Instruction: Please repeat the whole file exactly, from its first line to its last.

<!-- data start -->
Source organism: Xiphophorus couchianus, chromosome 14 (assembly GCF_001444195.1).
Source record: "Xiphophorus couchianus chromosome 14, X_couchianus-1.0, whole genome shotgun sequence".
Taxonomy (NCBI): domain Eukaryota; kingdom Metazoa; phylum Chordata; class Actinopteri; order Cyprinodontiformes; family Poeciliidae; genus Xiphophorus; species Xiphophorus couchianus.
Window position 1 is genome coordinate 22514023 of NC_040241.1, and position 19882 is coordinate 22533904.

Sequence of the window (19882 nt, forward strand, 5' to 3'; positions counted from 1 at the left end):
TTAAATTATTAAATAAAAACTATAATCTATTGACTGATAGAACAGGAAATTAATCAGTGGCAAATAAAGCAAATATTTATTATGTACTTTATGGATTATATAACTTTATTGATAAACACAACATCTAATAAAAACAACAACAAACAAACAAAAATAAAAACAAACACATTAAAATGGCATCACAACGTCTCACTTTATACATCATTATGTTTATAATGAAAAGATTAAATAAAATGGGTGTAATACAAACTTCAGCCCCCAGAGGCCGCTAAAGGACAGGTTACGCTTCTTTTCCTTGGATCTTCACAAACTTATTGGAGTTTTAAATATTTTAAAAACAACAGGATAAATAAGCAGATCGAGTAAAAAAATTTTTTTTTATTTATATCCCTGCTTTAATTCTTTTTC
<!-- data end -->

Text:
Source organism: Xiphophorus couchianus, chromosome 14 (assembly GCF_001444195.1).
Source record: "Xiphophorus couchianus chromosome 14, X_couchianus-1.0, whole genome shotgun sequence".
Taxonomy (NCBI): domain Eukaryota; kingdom Metazoa; phylum Chordata; class Actinopteri; order Cyprinodontiformes; family Poeciliidae; genus Xiphophorus; species Xiphophorus couchianus.
Window position 1 is genome coordinate 22514023 of NC_040241.1, and position 19882 is coordinate 22533904.

Sequence of the window (19882 nt, forward strand, 5' to 3'; positions counted from 1 at the left end):
TTAAATTATTAAATAAAAACTATAATCTATTGACTGATAGAACAGGAAATTAATCAGTGGCAAATAAAGCAAATATTTATTATGTACTTTATGGATTATATAACTTTATTGATAAACACAACATCTAATAAAAACAACAACAAACAAACAAAAATAAAAACAAACACATTAAAATGGCATCACAACGTCTCACTTTATACATCATTATGTTTATAATGAAAAGATTAAATAAAATGGGTGTAATACAAACTTCAGCCCCCAGAGGCCGCTAAAGGACAGGTTACGCTTCTTTTCCTTGGATCTTCACAAACTTATTGGAGTTTTAAATATTTTAAAAACAACAGGATAAATAAGCAGATCGAGTAAAAAAATTTTTTTTTATTTATATCCCTGCTTTAATTCTTTTTC